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NUMBER OF ESTABLISHMENTS INSPECTED AND NUMBER OF EMPLOYES GROUPED ACCORDING TO INDUSTRY
(Does not include all factories in the state and is not a complete census.)
*There were shops of 41 railroad companies inspected in 283 cities and towns. Several companies are counted two or three times in the cities. +There were shops of 43 mining companies inspected in 84 cities and towns. Some companies are counted several times.
NUMBER OF ESTABLISHMENTS INSPECTED AND NUMBER OF EMPLOYES GROUPED ACCORDING TO DISTRICT
35,561 26,401 11,365 36, 245
9,949 6,642 1,461 3,401
44 15 15 79
2,658 1,370 1,644 4,373
2,423 1,106 1,559 4,332
City or District
Under 16 Years
Safety Work. Two years ago we were able to report splendid results accomplished under the new safety law enacted in 1913. A large number of orders were issued and complied with. This work was continued and extended during the present biennial period to many cities and towns not reached in the previous two years. The enactment of the compensation law, with the attendant increased insurance rates, opened the eyes of many employers to the need of accident prevention. Those who formerly were careless in that respect now became interested. The meager compensation received by the employes has caused them, on the other hand, to realize the truth of the saying "compensation of an injury is an apology, prevention of an injury is a benefaction.' As a result both are more willing than ever before to co-operate with the department in its efforts to enforce the law.
To gain some idea of the actual progress being made the department wrote to a number of firms asking for their accident record in recent years and their opinion of the effect of safety work on those records. Several replies were received, none of which showed an increase, but all were favorable. We sh a few in substance to show their opinion of the value of accident prevention.
“We give below the record of accidents at our plant for the past five years, covering in each case the period from May 1 to May 1:
1911, 87; 1912, 73; 1913, 79; 1914, 83; 1915, 82. “These include all accidents considered sufficiently serious to require the services of a physician. In looking these records over, we are rather surprised that there has not been a decrease in the number of accidents since we have made a special point of guarding machinery and of trying to educate our men to use greater care in their work.
"The writer has been responsible for the handling of most of these cases and feels quite positive that during the past two to three years we have sent a good many cases to the surgeon which during previous periods would have been taken care of here at the plant and would not have been included in the above figures. In other words, that the figures for 1914 and 1915 may be somewhat misleading, as probably quite a number of cases were not actually serious enough to warrant sending them to a surgeon.-Washburn-Crosby Company."
During the two years ending July 1, 1914, the Washburn-Crosby Company reported an expenditure of approximately $4,000 for prevention work and in the last two years have added an expenditure of $2,285. The guarding recommended by this department is still incomplete but is progressing rapidly.
"Regarding the number and class of accidents at our plant, we wish to report the following: August 1, 1913, to August 1, 1914, by machinery, 8, others 42, total 50; to August 1, 1915, machinery 4, others 43, total 47; to May 1, 1916, machinery 4, others 34. Under accidents, other than those classed as machine accidents, the greatest number by far are those caused by sack sewers cutting themselves with packing needles and knives, also by loading crews in falls caused by hand trucks slipping and falling on loading platforms around cars. Within the time given above there have been three cases of broken bones in our trucking crews by falls in loading or handling cars. These are the only serious accidents we have had.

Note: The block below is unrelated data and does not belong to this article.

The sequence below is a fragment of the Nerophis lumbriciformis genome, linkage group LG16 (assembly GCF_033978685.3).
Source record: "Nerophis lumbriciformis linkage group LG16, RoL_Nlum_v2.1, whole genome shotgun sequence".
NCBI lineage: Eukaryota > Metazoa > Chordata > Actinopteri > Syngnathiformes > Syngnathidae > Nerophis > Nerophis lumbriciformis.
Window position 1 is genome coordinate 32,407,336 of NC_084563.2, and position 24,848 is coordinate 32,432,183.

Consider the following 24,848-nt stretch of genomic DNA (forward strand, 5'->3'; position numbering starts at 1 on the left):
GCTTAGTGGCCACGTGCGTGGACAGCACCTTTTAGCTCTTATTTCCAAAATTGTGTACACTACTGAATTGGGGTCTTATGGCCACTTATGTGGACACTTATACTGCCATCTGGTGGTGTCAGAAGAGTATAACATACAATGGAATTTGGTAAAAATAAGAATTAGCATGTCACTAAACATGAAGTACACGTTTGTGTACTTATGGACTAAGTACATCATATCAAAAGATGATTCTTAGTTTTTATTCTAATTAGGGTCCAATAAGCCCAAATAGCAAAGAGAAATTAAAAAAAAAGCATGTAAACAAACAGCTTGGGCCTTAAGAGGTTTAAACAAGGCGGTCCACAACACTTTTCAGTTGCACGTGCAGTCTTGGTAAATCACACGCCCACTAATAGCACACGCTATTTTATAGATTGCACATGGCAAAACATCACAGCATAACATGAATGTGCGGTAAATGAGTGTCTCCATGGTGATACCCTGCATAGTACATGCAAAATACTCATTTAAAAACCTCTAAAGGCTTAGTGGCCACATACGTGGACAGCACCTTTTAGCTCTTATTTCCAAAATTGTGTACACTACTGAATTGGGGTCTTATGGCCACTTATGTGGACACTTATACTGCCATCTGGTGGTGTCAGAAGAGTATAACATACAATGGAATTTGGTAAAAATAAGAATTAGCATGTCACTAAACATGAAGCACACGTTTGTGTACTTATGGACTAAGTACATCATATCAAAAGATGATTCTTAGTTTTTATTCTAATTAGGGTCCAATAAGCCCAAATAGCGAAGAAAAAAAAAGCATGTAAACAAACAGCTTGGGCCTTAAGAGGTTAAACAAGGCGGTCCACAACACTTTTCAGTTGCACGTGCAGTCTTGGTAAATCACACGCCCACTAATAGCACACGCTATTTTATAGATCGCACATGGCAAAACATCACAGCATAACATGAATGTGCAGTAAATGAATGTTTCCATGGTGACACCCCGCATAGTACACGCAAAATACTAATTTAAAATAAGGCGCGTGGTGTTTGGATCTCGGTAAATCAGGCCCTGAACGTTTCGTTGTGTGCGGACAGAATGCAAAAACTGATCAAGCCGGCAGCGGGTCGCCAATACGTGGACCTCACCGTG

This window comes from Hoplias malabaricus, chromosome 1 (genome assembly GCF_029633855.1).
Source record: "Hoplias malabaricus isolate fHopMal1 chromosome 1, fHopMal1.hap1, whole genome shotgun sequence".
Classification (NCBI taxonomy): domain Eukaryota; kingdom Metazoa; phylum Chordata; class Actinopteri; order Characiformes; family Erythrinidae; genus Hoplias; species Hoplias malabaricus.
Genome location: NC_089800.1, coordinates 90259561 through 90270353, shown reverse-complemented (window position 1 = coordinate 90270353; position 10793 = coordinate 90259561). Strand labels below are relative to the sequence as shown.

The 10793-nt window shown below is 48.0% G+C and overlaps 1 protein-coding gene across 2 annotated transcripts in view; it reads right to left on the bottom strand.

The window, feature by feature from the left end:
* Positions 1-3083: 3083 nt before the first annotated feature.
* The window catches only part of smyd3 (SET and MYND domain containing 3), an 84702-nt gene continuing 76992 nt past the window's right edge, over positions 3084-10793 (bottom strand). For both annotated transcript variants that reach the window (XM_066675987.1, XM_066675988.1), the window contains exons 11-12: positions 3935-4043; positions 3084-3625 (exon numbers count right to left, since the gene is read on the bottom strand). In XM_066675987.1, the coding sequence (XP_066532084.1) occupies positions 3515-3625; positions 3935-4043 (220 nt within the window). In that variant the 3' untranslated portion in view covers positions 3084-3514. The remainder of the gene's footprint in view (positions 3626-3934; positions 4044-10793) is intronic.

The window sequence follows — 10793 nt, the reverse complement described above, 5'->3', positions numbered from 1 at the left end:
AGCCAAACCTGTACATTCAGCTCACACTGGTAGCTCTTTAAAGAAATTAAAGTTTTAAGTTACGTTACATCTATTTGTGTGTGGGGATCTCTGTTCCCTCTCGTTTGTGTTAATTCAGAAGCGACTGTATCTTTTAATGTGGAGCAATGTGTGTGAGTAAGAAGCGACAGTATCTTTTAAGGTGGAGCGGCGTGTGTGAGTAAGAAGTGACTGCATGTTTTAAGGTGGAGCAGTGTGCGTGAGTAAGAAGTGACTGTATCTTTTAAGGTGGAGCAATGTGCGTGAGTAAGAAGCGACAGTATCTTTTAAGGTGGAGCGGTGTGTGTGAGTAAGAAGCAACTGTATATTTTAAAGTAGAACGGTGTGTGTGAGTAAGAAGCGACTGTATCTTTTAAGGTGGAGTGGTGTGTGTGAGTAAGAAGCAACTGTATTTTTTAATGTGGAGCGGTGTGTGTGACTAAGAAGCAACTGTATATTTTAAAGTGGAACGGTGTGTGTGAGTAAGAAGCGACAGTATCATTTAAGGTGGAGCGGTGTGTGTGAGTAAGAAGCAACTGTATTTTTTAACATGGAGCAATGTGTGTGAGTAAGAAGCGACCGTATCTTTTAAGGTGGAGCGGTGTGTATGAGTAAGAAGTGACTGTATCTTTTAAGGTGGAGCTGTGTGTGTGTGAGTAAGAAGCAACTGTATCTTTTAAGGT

"The accidents by running machinery in this time have been comparatively few and all of minor importance. Three were caused by operators not using the approved guards provided on the machine. In one of these accidents, on a buzz planer, the man's hand was undoubtedly saved by the safety cylinder which had just been put on the machine, although there was in addition a spring cover over the knives.
"The accidents which could be prevented by proper safety devices seem to be fewer in number, and there is considerable satisfaction in the fact that all were of a minor nature. We take this to mean that the effect of the safeguarding we have done is being felt.—The Northwestern Consolidated Milling Company."
“We have your letter and are pleased to give you the information requested, which is as follows: 1912, 10 accidents; 1913, 5 accidents; 1914, none, and 1915, 1 accident.–St. Paul Twine Company.'
"Replying to your letter will say that in 1913 we had 489 accidents, in 1914 we had 418, and in 1915 we had 241. This makes a decrease in accidents in 1914 over 1913 of 14.5 per cent and a decrease in 1915 over 1914 of 42.5 per cent, and during these three years we employed larger crews than in former years. Of course, you understand that it is within the last year or two that we have been able to complete all the safety guards and appliances on our machinery to protect our men and this work is entirely due to the efforts of your department.-The Minneapolis Threshing Machine Company."
"We started the work of accident prevention in March, 1913, and the statement hereto attached shows the number of employes, passengers, outeach year.
siders and trespassers killed on this railroad for the three years ending December 31, 1915:
“Of the fourteen outsiders killed on the system during 1914, seven of them were drivers of automobiles and five were drivers of vehicles. I desire to call your attention particularly to the number of trespassers killed during each year.
"Employes—1913, killed 14, injured 1,267; 1914, killed 7, injured 926; 1915, killed 5, injured 878.
"Passengers--1913, killed 1, injured 110; 1914, killed 2, injured 271; 1915, killed none, injured 141.